April 30, 2020

Chronic Respiratory Diseases And Physical Therapy

Chronic respiratory diseases are diseases of the lungs that extend over long periods of time, most often for life. The most common are considered: chronic obstructive pulmonary disease (COPD), asthma, pulmonary emphysema, bronchiectasis, various respiratory allergies, occupational lung disease, primary or secondary pulmonary hypertension.

In such conditions, breathing encounters varying degrees of difficulty, which is why the patient “forgets” to breathe. Breathing comprises two phases: air penetration into the lungs (inspiration); elimination of air from the lungs (expiration), which lasts longer than inspiration. A resting adult performs 16 breathing movements per minute (respiratory rate).

This rhythm is higher in women; it increases during muscle activity, exercise and so on. Normal breathing is an involuntary reflex act. The lungs passively follow the movements of the rib cage. During inspiration, the volume of the rib cage increases due to the contraction of the respiratory muscles: the diaphragm contracts and descends, the intercostal muscles pull the ribs and lift them. The movement of the ribs pushes the sternum forward, and the lungs fill with air. Upon expiration, the muscles relax, and the lungs shrink in volume with that of the rib cage, eliminating air.

Inspiration is, therefore, the active phase of respiration, and expiration is the passive phase. The air inlets and outlets of the respiratory system show pulmonary ventilation, which depends on the frequency and depth of respiratory movements. They can increase through training, gymnastics, etc. Air is a mixture of gases in the following proportion: 21% oxygen, 78% nitrogen, 0.03% carbon dioxide and other gases in very small quantities. The characteristics of inhaled air are different from those of exhaled air. Thus in the lungs, the air loses oxygen, is enriched in carbon dioxide and water vapour.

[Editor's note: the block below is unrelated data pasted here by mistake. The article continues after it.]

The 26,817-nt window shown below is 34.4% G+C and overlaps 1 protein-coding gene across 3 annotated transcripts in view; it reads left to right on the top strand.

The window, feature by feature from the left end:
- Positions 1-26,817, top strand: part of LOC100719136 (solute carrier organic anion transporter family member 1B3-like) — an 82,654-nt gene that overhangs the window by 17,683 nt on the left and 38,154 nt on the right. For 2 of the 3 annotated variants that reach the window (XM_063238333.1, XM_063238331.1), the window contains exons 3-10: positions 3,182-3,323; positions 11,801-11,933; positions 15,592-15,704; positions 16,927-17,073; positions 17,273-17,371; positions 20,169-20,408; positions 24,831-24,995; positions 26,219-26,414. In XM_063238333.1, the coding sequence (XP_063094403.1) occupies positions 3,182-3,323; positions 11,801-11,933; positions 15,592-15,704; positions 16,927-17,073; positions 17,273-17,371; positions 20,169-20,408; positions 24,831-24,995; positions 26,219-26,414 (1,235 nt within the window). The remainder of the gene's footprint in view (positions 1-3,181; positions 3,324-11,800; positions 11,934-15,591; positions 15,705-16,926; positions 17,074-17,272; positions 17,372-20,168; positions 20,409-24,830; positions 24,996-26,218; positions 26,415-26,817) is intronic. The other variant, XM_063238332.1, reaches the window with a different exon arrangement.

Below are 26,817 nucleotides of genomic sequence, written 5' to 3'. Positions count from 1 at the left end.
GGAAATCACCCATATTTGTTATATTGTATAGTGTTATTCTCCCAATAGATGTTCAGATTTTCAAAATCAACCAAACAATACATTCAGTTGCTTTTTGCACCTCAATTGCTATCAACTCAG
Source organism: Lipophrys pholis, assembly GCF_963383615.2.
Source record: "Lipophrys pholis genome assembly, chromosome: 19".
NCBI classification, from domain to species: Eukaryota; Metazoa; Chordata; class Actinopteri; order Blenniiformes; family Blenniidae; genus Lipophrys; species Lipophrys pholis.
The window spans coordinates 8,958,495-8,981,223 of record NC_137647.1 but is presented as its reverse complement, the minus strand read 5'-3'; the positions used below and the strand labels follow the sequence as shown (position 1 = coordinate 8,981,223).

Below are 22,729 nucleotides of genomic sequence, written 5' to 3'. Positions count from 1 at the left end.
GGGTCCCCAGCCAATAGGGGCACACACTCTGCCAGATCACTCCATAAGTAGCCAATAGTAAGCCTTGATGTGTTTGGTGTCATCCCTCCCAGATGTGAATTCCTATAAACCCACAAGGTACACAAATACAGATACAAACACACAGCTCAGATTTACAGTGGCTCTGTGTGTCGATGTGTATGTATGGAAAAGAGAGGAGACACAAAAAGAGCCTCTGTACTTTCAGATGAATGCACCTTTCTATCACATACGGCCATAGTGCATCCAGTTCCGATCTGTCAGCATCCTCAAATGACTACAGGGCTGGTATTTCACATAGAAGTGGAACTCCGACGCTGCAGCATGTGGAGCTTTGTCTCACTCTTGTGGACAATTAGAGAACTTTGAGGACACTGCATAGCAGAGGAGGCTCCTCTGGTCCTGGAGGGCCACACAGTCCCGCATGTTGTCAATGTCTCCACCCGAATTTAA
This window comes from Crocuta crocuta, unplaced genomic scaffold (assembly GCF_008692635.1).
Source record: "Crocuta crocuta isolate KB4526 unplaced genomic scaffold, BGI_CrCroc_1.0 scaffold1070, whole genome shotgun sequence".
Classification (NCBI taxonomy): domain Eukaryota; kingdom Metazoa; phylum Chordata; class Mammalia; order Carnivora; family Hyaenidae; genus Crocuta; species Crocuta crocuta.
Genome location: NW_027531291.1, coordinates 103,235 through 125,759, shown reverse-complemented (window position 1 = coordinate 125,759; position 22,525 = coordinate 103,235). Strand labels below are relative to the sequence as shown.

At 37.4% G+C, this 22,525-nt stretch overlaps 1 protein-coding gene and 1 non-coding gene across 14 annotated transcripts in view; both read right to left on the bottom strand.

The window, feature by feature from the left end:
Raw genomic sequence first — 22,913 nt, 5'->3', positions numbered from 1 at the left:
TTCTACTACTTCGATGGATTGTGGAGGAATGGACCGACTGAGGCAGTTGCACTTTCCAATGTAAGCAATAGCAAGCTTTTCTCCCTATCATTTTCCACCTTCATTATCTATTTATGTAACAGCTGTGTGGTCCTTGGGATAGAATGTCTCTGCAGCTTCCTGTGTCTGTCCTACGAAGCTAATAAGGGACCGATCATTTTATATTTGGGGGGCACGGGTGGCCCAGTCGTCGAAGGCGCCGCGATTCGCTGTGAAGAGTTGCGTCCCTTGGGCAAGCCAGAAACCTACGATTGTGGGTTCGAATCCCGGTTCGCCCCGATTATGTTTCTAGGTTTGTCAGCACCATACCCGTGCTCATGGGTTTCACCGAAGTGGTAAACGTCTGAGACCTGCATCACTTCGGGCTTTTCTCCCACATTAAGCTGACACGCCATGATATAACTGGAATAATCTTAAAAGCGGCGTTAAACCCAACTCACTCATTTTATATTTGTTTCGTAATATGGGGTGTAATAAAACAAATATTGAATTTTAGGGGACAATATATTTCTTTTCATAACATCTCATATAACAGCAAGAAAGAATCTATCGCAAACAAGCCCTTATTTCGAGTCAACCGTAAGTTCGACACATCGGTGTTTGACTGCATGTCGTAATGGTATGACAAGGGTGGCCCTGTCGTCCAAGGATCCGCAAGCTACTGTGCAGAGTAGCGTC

Physiotherapist in Dwarka uses breathing exercises in order to improve breathing, to use as much of the lung capacity as possible, in order to functionally recover the lungs. The patient with chronic lung diseases will be taught to gradually restore his respiratory rate to 14-18 breaths/minute. By repeatedly performing some exercises to strengthen the muscles (ups and downs, rotations, abductions and adductions), we try to tone the respiratory muscles (back, chest, abdominal muscles).

The means of re-education of respiration are:
1. improvement of bronchial permeability by removing obstacles to air circulation (cough control to eliminate excess secretions by applying a change in trunk position that will promote postural drainage (leakage of secretions through the trachea );

2. guided ventilation (both inspiration) and its expiration are done on the nose, this having as consequences the purification and heating of the air at the level of the nostrils. The aim is thus, the strengthening of the inspiratory muscles, the increase of the thoracic volume.

Recommendations that can be made to improve breathing are active respiratory movements, abdominal breathing movements, mobilization of the torso and thoracic box. Once the muscles of the back, thorax, abdomen are strengthened, the respiratory movements will be executed more simply, a gradual improvement of the two phases of the respiration process will be noticed, of the oxygenation of the organism in totality. Lack of physical activity of the lungs causes a series of related functional disorders, especially cardiovascular, muscular and metabolic but also mental, which will have repercussions on respiration along with the actual physical impairment.

The readjustment to the effort is done gradually, starting with the ordinary walking, on flat ground, for a few minutes, then accelerating the speed and increasing the time. It takes time to climb the stairs and train at the pool. Physical therapy is another method of re-educating the breath.

The goal of physiotherapy in Dwarka for chronic lung disease is to increase the lung capacity affected by chronic disease. The expected effect occurs fairly quickly, encouraging the patient to move constantly.